Detective Doheny also attended a workshop on creating sketches of persons of various races, weights and facial features. In his third training session in October 2012, he was officially certified as a forensic artist. The training this month was specific towards learning to sketch based on using Facial ID Recognition. This is used in cases such as from surveillance videos or when a partial view of a face was the only thing obtained from a witness or crime victim. 

Special thanks to Chief Keith Bendul and Lt. Ken Porrino of the Fort Lee PD for hosting the training.

"This is my fourth class with Stuart Parks Forensic Associates," said Detective Doheny. "I didn't have any ability to draw until I went to these classes. Each class I have developed more and more to have the skill and the confidence to apply to my detective work and my sketches. I hope this helps in solving more crimes."

BPD Receives AAA North Jersey Award

Chief Carr, Mayor Carlos Aguasvivas, Capt. Madalone.
On October 23, 2013, AAA North Jersey presented to the Bergenfield Police Department, a AAA Special Recognition award, at a luncheon held at the Brownstone in Paterson NJ. The award gives recognition to communities with outstanding traffic safety program activities. The BPD received the recognition based on its very effective traffic safety education programs including Safety Town, AAA North Jersey's "Otto the Auto" pedestrian safety program, glow sticks for halloween trick or treators, and child seat safety inspections and installations.The goal of the safety programs is to educate the public in traffic safety to prevent injuries or fatalities. It is also a great way for the police to build on their community policing philosophy and improve police-community relationships.

The BPD Traffic Bureau is supervised by Lt. Jerry Stapleton and commanded by Capt. Cathy Madalone. The Traffic Bureau along with all the officers of the BPD, maintain vigorous traffic enforcement and education to the public. Their efforts to promote safety are aided by community partnerships in order to reach their goals that earned them this special recognition.

Thank you to AAA North Jersey for their partnership and support in these efforts.

Thursday, October 17, 2013

Officers participate in Special Olympics Plane Pull

Michele Waiser, PO Rob Mader, Detective William Duran and PO Kyle Witty, from left.
Police officers must be quick on their feet in order to catch a fleeing criminal. They also receive physical training to give them the strength to subdue those lawbreakers. Most citizens probably think of police as only needing those skills to fulfill their duties, but there is much more to being a law enforcement officer than just speed and strength. Police officers are also recognized for their honor, respect, dedication and the commitment they make to serve others. It is these things and more that the members of Bergenfield PBA Local 309 officers stand for.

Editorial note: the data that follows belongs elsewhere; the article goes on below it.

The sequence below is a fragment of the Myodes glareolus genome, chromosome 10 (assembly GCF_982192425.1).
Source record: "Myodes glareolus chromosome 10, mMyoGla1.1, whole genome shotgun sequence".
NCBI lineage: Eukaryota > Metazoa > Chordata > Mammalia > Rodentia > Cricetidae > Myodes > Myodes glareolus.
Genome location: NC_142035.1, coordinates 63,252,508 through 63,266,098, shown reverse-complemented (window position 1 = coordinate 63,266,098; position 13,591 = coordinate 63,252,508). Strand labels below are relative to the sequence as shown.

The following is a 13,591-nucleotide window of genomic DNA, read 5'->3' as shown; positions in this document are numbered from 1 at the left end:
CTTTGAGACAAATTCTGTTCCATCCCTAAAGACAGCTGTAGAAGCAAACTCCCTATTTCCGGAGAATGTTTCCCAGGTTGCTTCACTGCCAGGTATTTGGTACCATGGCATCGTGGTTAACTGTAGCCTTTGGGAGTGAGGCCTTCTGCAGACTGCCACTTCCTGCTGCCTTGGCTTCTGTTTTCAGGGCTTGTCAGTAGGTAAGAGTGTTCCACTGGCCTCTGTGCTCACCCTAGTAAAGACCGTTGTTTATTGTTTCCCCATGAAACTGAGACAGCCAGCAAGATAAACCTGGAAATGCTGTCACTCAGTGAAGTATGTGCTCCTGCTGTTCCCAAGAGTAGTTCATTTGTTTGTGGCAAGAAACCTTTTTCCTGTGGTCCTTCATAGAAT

On October 5, 2013, Detective William Duran, Officer Kyle Witty, and Officer Robert Mader took on the challenge of doing something that put those abilities of strength and quickness, coupled with honor, dedication and commitment to serving others, to the test. These three members of Bergenfield PBA Local 309 participated in the challenge of pulling a 93,000-pound plane across an airport tarmac.

Duran, Witty, and Mader joined team captain, Michele Waiser, whose daughter is autistic, in the NJ Special Olympics plane pull at Newark International Airport. The funds raised from the event benefits the Special Olympic athletes who train and compete year-round throughout the state. The event was sponsored by the Special Olympics New Jersey (SONJ) and was hosted by United Airlines and The Port Authority of NY & NJ.

Thank you Michele for your inspiration in leading the Local 309 team members. We are there to support you and the SONJ.

For more information about this event, visit the Special Olympics New Jersey Plane Pull page.

Wednesday, October 16, 2013

Miller attends Gettysburg Leadership Experience

Sergeant Tom Miller, eighth from left, in the striped blue and white shirt, completes
the NJSACOP training program at Gettysburg.
Bergenfield Police Sergeant Tom Miller recently participated in a leadership training weekend hosted by the NJ State Association Chiefs of Police (NJSACOP) at Gettysburg National Park. The training, titled the Gettysburg Leadership Experience: A Staff Ride for Law Enforcement Leaders, took place on September 27-29, 2013.

"The Leadership Staff Ride transforms the battlefield at Gettysburg into an outdoor classroom to educate modern law enforcement leaders. The issues of command and control, logistics, communication, strategic planning, tactics and leading in times of stress transcend time and place as issues important to leaders of law enforcement organizations." 

Sergeant Miller is currently assigned to the Patrol Division as a first-line supervisor. His attendance at this training demonstrates the desired goal of the BPD to provide the best educated and trained leaders for their role in serving the Bergenfield community in public safety and law enforcement. Thanks also goes to the outstanding commitment by the NJSACOP towards providing training like this so we are able to accomplish our goal.

Sunday, October 13, 2013

Additional day: Street paving resulting in road closures

Due to a mechanical issue with equipment on Friday, Oct. 11, the paving company will be completing the road work for Chestnut Street (NE Sector) and Quincy Lane (SW sector) on Monday, Oct. 14 between 8 a.m. and 3 p.m. Both roads will be closed during that time.

Chestnut Street  Closed Monday, Oct. 14   8 a.m. - 3 p.m.